Our Pairs of Hexagon Diamond Cuts
We carry a rich and diverse stock of Step Cut and Brilliant Cut Hexagon Diamonds, available to us due to our direct manufacturing capabilities directly from the source as well as several generations worth of experience which spans over 75 years of mastering cutting the most unique and complex shapes.
The fascination with the Art Deco and Art Nouveau Periods and the Hexagon Cut Diamond always go hand in hand thanks to the seamless blend of its geometric patterns.
It is no surprise then that the growing interest in art deco inspired jewelry has seen a comeback of the incredibly rare and unique Hexagon Cut alongside it, most notably playing the role of side stones From Hexagon Diamond Halo Engagement Ring Designs and Three Stone Engagement Rings, to Solitaire Earrings and Hidden Halo Rings.
Sizes Range From 0.3-1.00 cts per piece
Colors Range From D-J
Clarity Range From VVS-SI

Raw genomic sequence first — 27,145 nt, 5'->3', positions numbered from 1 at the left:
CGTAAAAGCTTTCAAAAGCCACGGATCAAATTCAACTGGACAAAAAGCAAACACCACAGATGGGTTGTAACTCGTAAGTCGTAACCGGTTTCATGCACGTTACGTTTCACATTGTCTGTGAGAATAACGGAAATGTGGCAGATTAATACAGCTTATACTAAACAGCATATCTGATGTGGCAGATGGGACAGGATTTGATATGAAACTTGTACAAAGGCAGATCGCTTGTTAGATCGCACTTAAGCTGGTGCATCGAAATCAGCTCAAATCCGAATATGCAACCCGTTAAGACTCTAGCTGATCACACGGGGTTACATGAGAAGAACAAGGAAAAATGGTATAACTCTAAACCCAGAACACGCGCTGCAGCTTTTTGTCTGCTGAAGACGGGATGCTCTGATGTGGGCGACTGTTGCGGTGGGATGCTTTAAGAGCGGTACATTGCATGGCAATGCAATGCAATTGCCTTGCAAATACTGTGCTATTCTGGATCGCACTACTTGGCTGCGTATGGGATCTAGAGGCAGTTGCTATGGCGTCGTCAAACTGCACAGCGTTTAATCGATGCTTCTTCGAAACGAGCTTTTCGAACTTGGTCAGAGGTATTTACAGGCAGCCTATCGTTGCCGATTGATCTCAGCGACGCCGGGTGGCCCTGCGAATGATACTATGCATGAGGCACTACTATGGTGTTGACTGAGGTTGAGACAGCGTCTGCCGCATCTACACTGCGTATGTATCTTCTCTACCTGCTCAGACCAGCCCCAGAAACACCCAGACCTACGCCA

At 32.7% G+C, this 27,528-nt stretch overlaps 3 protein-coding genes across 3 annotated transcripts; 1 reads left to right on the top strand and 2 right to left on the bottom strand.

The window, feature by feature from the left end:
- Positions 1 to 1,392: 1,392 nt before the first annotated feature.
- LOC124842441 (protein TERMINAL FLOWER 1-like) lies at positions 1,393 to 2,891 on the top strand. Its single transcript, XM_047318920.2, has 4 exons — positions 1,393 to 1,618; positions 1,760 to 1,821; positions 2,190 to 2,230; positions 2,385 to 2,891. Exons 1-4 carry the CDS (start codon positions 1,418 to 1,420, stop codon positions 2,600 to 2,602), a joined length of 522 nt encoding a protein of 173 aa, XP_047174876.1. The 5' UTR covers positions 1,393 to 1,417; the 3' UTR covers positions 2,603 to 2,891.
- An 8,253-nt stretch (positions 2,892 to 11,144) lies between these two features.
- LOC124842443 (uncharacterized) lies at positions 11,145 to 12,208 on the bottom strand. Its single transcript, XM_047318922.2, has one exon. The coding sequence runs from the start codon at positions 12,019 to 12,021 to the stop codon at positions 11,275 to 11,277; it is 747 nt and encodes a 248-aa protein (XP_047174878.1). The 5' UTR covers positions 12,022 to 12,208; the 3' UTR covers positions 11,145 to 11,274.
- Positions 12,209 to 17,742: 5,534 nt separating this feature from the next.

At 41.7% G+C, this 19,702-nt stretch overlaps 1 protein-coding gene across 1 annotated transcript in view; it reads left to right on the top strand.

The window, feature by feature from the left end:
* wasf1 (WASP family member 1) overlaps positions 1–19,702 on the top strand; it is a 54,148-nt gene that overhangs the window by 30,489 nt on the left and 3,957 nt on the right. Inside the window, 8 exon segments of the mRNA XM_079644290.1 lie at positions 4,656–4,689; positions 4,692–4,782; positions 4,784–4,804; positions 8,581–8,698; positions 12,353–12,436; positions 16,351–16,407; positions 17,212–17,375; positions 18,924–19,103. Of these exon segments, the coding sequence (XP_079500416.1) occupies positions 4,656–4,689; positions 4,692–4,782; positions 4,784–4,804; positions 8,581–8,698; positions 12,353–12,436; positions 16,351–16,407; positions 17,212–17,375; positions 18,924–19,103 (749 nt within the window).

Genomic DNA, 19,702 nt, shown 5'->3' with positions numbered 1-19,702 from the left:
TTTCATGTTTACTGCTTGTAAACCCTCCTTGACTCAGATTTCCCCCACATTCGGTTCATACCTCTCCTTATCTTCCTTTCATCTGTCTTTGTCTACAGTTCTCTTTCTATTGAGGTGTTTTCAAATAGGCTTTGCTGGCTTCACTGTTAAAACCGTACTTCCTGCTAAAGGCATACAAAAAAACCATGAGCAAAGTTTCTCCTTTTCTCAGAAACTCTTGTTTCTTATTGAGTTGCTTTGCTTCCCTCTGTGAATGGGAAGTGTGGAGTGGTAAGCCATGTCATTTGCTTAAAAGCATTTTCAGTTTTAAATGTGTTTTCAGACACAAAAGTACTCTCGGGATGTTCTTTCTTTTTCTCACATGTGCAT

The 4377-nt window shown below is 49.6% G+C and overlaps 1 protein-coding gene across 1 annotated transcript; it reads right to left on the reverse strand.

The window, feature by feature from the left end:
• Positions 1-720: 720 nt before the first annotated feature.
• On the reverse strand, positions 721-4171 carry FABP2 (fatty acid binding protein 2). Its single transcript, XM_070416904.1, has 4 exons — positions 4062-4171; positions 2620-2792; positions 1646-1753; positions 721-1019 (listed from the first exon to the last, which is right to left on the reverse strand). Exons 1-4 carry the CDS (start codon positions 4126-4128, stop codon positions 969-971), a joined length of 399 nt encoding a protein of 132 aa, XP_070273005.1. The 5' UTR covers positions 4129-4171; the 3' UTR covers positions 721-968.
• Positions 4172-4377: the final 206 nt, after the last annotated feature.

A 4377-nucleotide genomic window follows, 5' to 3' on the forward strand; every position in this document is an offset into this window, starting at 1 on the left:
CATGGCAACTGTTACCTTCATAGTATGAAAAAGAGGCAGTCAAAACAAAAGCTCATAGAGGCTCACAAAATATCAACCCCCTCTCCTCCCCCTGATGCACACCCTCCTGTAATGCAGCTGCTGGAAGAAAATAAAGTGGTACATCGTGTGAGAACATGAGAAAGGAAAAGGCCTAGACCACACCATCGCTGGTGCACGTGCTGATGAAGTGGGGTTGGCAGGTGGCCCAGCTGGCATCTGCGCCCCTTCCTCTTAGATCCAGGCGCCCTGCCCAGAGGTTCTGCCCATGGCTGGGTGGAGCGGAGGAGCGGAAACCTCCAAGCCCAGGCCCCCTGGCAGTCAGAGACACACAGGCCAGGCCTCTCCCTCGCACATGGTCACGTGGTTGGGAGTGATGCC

We offer Both the Step, and Brilliant Cut versions of the Hexagon as Side Stones & Matching Diamond Pairs perfectly matched for jewelers and collectors. Custom orders are available per your specific requirements.
What is a Hexagon Diamond?
The hexagon diamond is a six-sided polygon that takes after the original hexagon shape and as such offers a totally unique diamond shape and viewing experience. Known for their geometric lines and appealing aesthetics, hexagon cut diamonds were most prominent during the 1920s during the rise of the art deco movement. As such, owners of hexagonal diamonds know that not only is their diamond stunning, but rare and prestigious. In fact, the hexagon’s vintage charm is so sought after and difficult to find, that halo engagement rings have become popular in their own right attempting to recreate them, often combining the Brilliant Round Cut with Baguette Cuts surrounding it, among other combinations, but nothing beats the original Hexagon.
The Two Types of Hexagon Cut Diamond
Recommended Ratio for the Hexagon Diamond Cut
While most diamond cuts have their go to ideal ratios to achieve their peak performance in light dispersion and structural appeal, the Hexagon is quite different. There’s really no ideal ratio to follow through, it is all based on what you hope to achieve and your personal taste, usually going for the traditional square shape of the hexagon or a more rectangular approach.